must not be crossed with the crow,
or harm approaches.
To see rivers in flood
means death by drowning, and roses
financial ruin. Anything blue
is an excellent omen
for childbirth. Pearls bring sickness.
Opals, relief.
Falling from a high place
indicates a stranger’s treachery
and carrying milk
a desire fulfilled. But to dream
of milk spilt
is to suffer love unrequited.

*Oneiromancy: to predict the future through dreams. The new requirement of the Warwick competition this year was to send four poems, one of which had to be inspired by this year's National Poetry Day theme of 'Dreams'.


One of my winning poems from the Warwick Laureateship Poetry Competition 2007:


Mid-September, and crane flies
are everywhere, haunting my kitchen
with delicate legs splayed
like a parachutist’s, gripping the air.

Soon my house is alive with shadows, black
under the bulb’s glare. These
are the terrifying Daddy-Long-Legs
of my childhood, an insect
straight out of the mind’s dark spaces,
insubstantial bodies
caught in my hair, delirious in flight
against the light’s tremor
or perched long-legged on a whitewashed wall,
tiny Buddhas deep in prayer.

I fasten windows, lock all the doors,
yet still that pitched flight,
vibrato of wings, is audible
until, quite suddenly, October thickens
and they disappear.


One of my winning poems from the Warwick Laureateship Poetry Competition 2007:


Another one goes higher, climbing up that ladder
like a monkey: screwdriver, hammer, wrench
tucked neatly in his belt. His mates follow,
leaving their cloudy fingerprints
on plate-glass. This is their world,
high above our ant-eye level.
We scuttle underneath with cups of tea,
leave them steaming on planks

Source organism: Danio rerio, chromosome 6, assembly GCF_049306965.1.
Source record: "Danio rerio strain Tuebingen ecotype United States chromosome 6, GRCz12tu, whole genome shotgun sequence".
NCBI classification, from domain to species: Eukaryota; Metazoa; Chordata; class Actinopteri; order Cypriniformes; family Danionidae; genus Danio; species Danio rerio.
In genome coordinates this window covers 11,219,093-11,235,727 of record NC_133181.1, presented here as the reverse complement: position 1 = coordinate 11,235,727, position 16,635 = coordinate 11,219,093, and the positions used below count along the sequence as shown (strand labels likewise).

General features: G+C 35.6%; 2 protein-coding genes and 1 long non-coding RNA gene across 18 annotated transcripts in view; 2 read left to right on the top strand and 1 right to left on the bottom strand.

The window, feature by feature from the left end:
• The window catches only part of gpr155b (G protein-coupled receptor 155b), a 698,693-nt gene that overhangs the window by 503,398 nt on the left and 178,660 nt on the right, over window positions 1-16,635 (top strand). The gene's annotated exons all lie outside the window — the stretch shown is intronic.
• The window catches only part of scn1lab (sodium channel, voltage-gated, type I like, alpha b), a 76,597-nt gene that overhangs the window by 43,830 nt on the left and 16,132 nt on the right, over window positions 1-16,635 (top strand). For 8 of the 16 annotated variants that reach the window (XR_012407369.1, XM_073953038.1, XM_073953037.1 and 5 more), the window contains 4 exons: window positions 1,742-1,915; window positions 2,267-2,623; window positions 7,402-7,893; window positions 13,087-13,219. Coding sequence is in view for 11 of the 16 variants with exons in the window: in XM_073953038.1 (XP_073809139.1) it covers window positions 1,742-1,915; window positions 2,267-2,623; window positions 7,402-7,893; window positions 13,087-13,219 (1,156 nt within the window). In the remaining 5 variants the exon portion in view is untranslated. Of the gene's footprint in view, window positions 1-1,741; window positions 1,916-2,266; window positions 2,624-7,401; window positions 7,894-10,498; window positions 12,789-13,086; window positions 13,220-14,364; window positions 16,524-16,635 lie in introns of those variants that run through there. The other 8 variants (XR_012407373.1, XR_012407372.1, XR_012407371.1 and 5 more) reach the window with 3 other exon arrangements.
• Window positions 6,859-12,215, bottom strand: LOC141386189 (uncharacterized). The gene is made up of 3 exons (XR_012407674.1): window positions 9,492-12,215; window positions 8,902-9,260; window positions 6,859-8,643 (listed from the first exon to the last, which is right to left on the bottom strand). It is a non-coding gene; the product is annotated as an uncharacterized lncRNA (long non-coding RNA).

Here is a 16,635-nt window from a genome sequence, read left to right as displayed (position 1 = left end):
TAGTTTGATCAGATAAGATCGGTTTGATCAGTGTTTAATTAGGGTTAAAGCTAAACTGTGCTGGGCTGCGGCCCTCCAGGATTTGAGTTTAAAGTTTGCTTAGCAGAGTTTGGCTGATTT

or pass them through open windows.

They lean against the scaffolding
at half past ten, unhurried, rolling smokes.
Later, the backs of their necks will redden
as they pull the flashing from the roof
(the youngest often stripping to the waist).
The sun is in my eyes; refracting light
into a fleet of curving poles,
this structure almost seems to bend,
a tree-house circumnavigating stone.

I watch them come first thing, unload their van
and swing up into clouds.
Each day we hear them through our walls
like mice in the skirting-boards
or scratching at the roof, bird claws
hooking onto lead. Their voices rumble
in the chimney-breast, hammer us
a slant of sky through glass
until we’re living under occupation.


One of my winning poems from the Warwick Laureateship Poetry Competition 2007:


She comes up through the yard
at dusk, sturdy in boots
and thick fisherman’s jumper.
You stop work immediately,
smiling and combing lank hair
with your fingers.
Moments later, light streams
from an upstairs window.

The wind’s only a thin hiss
across darkening fields
but my camper rocks gently,
ringing its tiny bells
like some displaced troika.
Inside, I dream of snow
and cannon fire; pour myself
a cup of vodka
that sears even as it blurs.

Outside is like the first dark,
familiar as the first hurt.
I’m used to its deep velvet lagoons
and swim of wet tarmac,
its absence of love,
my road ahead the white trick
of a travelling moon.